Letters on the Life of the Therapist, Chapter One: Vessels

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Dear Dr. Cox,

I’ve been thinking about our last supervision meeting and I have some questions. You always seem like you have it all together. You know your stuff and never appear distressed. Like an Olympic athlete who trains and trains. But what happens when the trained athlete pulls a muscle? We expect these unfortunate events to happen to athletes from time to time – we don’t look down on them when they get hurt. But what about therapists? Why do people expect us to have all our crap together? What if we get depressed or experience a trauma? We are only people too, right? Or should we “know better?”

Think about an oncologist who develops lung cancer after smoking for 25 years. We can all easily say that this doctor knew the consequences and therefore he gets no sympathy from anyone. He knew better. But he too is only human. I guess people hold us to this higher standard because of our experience and training. We know how PTSD develops, so we should be able to avoid it, right?

Last week when your client relapsed and almost killed a whole family with her drunk driving, you cried. You said, Sometimes I hate this job. It startled me at first, but then I felt relieved. How are we supposed to deal with that kind of news? After working so hard to help someone help themselves?

Dana


Dear Dana,

I’ve confessed that I (sometimes) hate this job. Glad to hear you weren’t too disappointed in me. In truth, I have a love/hate relationship with this work. Miracles happen every day and I get to be a part of that. I feel humbled and grateful because, as jobs go, this one is actually making the world a better place, one marriage, one family, one person at a time. And if I have to work for a living (as I’ll have to do until I literally go phlunk like a sandbag on the floor, at the very end), I might as well do something that forces me to learn, constantly, to layer concentration upon education, upon self-awareness, upon compassion, upon mindfulness and continued training and an ear for the ethics of every moment. It’s all good.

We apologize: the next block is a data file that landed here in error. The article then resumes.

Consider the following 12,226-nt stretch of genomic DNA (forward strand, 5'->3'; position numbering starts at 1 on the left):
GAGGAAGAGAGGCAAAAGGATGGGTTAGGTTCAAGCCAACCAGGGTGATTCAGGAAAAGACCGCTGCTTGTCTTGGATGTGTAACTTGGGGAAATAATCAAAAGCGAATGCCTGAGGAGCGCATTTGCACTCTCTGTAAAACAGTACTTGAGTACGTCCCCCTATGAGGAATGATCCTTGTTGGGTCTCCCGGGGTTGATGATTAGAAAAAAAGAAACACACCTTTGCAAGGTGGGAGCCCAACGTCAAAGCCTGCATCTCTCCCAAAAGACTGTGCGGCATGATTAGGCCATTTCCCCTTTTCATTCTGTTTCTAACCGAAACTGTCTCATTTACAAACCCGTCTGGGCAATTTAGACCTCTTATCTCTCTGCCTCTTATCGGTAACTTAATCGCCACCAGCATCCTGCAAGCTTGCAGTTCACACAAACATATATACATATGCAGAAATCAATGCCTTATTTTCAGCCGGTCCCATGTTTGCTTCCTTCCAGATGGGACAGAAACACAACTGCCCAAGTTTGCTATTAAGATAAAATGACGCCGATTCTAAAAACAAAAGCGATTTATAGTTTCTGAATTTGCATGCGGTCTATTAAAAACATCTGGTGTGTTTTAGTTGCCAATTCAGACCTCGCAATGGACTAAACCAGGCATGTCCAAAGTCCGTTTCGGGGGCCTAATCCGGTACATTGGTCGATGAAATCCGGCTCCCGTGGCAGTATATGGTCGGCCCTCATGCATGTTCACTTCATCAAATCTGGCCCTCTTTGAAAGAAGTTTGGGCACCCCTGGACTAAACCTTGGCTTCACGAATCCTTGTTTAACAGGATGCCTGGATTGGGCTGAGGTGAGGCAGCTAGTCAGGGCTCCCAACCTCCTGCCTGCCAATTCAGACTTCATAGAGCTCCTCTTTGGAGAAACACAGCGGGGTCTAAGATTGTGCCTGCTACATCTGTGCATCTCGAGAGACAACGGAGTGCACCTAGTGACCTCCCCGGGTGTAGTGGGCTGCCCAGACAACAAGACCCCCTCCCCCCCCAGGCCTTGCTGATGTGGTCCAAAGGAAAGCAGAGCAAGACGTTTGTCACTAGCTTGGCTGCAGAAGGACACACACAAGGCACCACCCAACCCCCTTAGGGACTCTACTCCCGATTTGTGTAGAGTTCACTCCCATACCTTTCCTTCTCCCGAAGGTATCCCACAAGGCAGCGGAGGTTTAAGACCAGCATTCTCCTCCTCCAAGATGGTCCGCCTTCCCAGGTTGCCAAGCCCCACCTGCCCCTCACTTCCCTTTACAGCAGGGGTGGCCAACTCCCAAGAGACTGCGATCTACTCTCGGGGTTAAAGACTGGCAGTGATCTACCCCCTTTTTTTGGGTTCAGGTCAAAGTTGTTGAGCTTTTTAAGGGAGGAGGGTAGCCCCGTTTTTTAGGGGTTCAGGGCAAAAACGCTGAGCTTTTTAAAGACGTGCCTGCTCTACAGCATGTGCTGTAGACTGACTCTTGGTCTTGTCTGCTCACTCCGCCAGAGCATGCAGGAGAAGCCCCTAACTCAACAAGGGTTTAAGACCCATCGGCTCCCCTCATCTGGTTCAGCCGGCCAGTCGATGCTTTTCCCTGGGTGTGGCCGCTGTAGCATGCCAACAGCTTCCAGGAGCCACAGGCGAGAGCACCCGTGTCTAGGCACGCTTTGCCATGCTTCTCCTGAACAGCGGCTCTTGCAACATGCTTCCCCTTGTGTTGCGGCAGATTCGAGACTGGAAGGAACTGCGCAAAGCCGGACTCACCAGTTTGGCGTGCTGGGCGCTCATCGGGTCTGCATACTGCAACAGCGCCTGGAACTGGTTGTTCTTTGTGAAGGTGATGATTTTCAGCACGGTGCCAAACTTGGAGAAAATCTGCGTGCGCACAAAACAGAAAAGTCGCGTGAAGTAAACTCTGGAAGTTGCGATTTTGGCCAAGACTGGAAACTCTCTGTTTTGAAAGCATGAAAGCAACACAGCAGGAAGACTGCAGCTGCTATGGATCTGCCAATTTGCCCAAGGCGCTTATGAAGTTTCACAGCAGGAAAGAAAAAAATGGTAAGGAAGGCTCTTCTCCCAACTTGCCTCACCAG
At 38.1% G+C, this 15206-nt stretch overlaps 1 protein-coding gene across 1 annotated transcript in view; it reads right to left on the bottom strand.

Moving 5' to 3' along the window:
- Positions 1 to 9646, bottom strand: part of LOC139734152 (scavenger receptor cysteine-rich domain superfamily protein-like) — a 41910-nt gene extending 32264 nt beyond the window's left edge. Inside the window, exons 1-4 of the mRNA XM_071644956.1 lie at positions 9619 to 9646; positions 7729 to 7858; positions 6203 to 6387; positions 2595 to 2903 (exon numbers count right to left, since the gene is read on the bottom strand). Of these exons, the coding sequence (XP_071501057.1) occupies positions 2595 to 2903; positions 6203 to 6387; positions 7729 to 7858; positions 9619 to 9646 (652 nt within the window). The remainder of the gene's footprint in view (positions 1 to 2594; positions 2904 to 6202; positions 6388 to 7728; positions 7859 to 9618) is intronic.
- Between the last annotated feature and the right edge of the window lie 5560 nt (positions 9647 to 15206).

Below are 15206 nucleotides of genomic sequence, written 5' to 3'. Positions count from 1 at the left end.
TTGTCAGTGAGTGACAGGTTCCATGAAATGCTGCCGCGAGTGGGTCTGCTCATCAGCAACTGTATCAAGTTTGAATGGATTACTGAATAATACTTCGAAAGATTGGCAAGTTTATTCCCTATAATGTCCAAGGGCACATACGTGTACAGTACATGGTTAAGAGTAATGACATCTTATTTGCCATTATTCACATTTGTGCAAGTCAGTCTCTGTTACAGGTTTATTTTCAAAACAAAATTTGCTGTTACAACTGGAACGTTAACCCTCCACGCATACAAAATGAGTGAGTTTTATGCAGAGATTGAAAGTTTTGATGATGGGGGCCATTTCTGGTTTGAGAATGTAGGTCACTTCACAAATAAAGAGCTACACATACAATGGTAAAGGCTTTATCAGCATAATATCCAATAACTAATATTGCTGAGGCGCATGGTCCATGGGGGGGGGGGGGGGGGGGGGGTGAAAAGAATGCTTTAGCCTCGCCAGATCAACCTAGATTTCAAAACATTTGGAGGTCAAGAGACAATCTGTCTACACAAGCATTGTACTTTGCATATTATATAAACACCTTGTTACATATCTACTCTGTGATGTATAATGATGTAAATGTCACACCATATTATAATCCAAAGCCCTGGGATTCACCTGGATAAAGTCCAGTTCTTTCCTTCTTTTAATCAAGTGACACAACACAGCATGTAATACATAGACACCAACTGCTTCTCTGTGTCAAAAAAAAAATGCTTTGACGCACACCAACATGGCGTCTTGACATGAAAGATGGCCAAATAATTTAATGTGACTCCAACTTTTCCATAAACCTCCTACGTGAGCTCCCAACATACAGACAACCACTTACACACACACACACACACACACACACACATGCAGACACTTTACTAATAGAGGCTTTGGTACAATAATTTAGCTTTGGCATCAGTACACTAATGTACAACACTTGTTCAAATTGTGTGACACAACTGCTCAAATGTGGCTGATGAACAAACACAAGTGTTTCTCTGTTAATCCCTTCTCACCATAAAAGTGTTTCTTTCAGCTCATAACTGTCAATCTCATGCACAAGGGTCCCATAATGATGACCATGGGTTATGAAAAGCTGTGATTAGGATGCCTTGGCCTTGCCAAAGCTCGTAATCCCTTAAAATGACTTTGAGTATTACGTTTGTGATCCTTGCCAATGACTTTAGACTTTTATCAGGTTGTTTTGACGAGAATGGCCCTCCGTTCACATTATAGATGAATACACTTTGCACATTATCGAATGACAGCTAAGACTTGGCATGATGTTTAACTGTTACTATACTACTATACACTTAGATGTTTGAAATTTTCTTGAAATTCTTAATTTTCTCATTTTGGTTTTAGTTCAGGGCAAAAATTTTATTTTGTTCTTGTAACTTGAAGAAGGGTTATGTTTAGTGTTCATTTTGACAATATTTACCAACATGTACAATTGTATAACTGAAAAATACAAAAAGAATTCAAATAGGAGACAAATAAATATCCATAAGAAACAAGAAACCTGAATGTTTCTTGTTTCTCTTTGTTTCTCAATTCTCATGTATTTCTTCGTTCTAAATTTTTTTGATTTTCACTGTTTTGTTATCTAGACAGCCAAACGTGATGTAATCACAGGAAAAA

And it’s completely exhausting.

We are vessels. And, as such, we absorb and contain the troubles of others.

At the end of the day, I can’t stand to hear anybody talk, even my own family. And if I work a five-day clinical week, as I’ve done lately, I feel utter despair by Friday afternoon and fantasize about an empty, white room or a secluded cabin in the woods with no television, no phone, no mail, nobody needing me for miles.

I need to empty out again.

A question fizzes in my gray matter: Shouldn’t the therapist have a therapist? Someone tough enough and awake enough to track our feelings? After logging thirty psychotherapy hours in a week, don’t we deserve somebody to donate one hour to us? Sit and listen? Really try to understand? Does anybody care about the stories the therapist needs to tell? Or are we a class of persons who must perpetually suck it up, forget we have needs, be constantly available to other people’s needs, to make a living? A class of people who must always protect others from our own stress?

Many of us cannot afford the very service we provide so skillfully to others. Or if we can afford it, we  often have trouble finding someone who can stay just a bit ahead of us, get a 360-degree perspective on our work and trauma stories, offer wisdom and guidance, and tolerate the complexity of our moods and longings.

Will the good therapist soon evolve into a kind of receptive being who lives a shorter lifespan but is built for listening only – not venting – like some aboriginal with twelve toes.

How are we supposed to deal? I’m starting a list for you. More later . . .

DC


Dr. Cox,

It’s hard to stay empathic 24/7 when no one asks about my problems. Friends ask for free advice like a family member would ask a doctor to diagnose their runny nose. We’re all work horses even though we do no manual labor. Our jobs never stop. But listening to negative and traumatic stories day in and day out brings up my own monsters. Is this normal?

I’ve written a poem about the therapist’s dilemma. Hope you like it.

She Matters

Her life is a never ending chapter of pain, sorrow, despair, and hopelessness. Why did she choose this road? The road of endless heartache, it goes on and on, it never ends once it has begun. She chose this road, this life that she knows all too well. The trauma, the pain, the empathy, the compassion. Her life is important. She matters.